With schools and nurseries closed and many grandparents falling into an “at risk” category, parents will have few, if any, alternative childcare options. However, because there is no right to receive pay for this type of leave (unless there is a policy or contractual clause which states otherwise) it is unlikely that employees will see it as a credible long term option. Although there is, of course, the possibility that the Government steps in and provides benefits in this situation.

How can we help employees and ensure our business demands are met?

Most organisations are likely to encounter a range of circumstances – there might be people who can do no work at all and there might be people who can continue to do their job as normal from home because their children are older or they have help (and a whole range of circumstances in between), Accordingly, a “one size fits all” approach is unlikely to be suitable. We’d encourage you to be flexible where possible in order to allow employees to keep working and earning a living, e.g. it might be that people can do work in the evenings and at the weekends, can reduce their hours or can do alternative duties.  It’s not easy but you will want to try and come up with an approach that balances the business needs with the needs of your staff.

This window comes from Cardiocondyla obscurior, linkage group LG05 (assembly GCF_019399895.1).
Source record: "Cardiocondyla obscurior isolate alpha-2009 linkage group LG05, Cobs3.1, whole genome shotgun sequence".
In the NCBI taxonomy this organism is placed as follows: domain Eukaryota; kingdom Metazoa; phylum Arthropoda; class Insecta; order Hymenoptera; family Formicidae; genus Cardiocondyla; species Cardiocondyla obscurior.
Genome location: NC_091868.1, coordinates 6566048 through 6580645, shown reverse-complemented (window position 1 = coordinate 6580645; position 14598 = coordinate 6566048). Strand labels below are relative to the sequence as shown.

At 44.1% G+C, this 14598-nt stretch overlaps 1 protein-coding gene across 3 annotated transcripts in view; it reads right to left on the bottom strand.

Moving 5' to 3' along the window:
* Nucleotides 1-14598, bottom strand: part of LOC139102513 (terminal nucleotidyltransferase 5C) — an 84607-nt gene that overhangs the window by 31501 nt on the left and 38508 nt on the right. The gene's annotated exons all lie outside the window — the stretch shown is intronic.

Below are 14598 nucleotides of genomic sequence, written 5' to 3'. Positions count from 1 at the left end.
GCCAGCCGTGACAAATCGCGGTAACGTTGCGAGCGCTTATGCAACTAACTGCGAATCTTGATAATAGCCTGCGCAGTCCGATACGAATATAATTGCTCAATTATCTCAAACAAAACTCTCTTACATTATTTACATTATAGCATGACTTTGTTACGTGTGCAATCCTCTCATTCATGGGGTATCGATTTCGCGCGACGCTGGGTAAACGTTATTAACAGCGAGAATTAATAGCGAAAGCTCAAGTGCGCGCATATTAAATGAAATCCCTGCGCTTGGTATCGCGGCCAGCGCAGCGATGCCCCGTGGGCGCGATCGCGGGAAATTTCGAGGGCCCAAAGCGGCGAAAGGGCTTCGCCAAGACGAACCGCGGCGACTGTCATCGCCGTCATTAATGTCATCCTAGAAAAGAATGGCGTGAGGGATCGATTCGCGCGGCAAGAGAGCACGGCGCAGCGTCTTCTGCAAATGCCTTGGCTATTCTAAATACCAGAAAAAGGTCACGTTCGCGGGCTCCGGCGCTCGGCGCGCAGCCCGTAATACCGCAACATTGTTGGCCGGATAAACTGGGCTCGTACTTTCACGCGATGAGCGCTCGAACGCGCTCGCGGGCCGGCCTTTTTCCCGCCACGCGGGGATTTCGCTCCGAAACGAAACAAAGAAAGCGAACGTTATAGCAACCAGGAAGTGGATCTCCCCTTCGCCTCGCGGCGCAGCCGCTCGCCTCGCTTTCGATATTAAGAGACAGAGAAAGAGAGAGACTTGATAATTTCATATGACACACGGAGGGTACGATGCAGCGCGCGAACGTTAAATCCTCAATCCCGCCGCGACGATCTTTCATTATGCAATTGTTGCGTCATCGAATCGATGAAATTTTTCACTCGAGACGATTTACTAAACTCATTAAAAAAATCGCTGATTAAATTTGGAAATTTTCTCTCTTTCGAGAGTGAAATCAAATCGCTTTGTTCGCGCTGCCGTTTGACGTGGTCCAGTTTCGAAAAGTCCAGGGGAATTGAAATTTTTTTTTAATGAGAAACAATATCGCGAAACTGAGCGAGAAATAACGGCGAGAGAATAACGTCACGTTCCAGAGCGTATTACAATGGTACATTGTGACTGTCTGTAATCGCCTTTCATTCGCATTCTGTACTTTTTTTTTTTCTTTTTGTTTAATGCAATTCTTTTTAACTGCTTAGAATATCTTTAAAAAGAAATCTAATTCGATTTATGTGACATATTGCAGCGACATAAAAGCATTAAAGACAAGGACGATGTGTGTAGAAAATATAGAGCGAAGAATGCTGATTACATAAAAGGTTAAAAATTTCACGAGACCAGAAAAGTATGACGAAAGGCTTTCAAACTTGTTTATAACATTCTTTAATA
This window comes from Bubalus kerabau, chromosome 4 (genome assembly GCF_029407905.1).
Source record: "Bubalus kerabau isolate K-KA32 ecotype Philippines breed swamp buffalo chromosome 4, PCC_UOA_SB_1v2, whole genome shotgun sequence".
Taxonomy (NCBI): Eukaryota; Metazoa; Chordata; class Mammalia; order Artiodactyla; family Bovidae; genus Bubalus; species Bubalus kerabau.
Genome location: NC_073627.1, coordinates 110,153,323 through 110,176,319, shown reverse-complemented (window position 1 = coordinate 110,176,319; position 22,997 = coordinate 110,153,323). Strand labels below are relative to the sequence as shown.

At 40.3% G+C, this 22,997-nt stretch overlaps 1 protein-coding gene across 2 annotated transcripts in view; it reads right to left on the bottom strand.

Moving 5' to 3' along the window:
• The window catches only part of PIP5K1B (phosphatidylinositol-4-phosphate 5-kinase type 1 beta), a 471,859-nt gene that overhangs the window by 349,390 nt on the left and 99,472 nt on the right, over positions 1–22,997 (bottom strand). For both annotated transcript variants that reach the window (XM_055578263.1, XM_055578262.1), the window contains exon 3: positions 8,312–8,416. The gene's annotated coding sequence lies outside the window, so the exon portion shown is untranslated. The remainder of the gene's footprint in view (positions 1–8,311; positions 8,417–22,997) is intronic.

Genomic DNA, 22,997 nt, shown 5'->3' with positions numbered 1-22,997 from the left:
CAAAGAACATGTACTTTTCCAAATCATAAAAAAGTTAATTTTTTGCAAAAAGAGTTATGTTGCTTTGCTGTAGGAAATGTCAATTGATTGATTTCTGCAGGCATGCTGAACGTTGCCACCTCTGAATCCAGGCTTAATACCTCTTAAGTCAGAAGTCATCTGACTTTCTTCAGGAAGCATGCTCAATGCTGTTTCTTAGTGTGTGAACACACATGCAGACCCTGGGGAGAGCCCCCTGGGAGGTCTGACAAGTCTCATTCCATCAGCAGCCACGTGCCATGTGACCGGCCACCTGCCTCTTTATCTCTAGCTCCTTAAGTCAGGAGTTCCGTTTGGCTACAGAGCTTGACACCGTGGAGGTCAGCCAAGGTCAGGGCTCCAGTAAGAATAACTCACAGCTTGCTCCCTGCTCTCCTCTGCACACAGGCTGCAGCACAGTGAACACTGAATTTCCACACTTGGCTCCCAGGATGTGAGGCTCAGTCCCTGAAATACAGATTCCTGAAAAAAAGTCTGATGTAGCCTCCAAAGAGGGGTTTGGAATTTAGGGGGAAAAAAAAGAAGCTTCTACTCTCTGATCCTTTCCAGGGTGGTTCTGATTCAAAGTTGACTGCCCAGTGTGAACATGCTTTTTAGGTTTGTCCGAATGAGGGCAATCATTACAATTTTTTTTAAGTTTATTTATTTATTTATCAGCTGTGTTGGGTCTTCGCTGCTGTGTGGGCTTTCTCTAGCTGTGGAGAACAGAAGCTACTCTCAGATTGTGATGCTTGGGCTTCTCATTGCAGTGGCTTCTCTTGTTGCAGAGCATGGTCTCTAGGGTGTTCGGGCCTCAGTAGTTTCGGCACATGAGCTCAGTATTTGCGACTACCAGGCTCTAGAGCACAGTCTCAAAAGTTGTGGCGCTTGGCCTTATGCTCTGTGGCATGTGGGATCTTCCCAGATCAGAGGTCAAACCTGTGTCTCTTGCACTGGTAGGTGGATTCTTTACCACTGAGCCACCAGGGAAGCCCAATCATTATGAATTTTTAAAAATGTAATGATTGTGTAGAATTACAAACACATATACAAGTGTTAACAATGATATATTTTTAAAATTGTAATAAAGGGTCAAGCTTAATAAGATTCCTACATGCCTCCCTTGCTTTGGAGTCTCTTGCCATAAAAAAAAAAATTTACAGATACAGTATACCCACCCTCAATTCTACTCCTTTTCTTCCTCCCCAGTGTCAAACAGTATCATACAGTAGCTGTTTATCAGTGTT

In circumstances where you cannot agree on a suitable arrangement with the employee to allow them to keep working then the employee will need to exercise their statutory right to time of for dependants which, as above, is typically unpaid. It is important to note than an employee cannot be penalised or dismissed as a result of exercising this statutory right so you cannot give warnings to an employee or dismiss them for taking this type of leave, even if it is prolonged (assuming that the leave is still “reasonable” in the circumstances).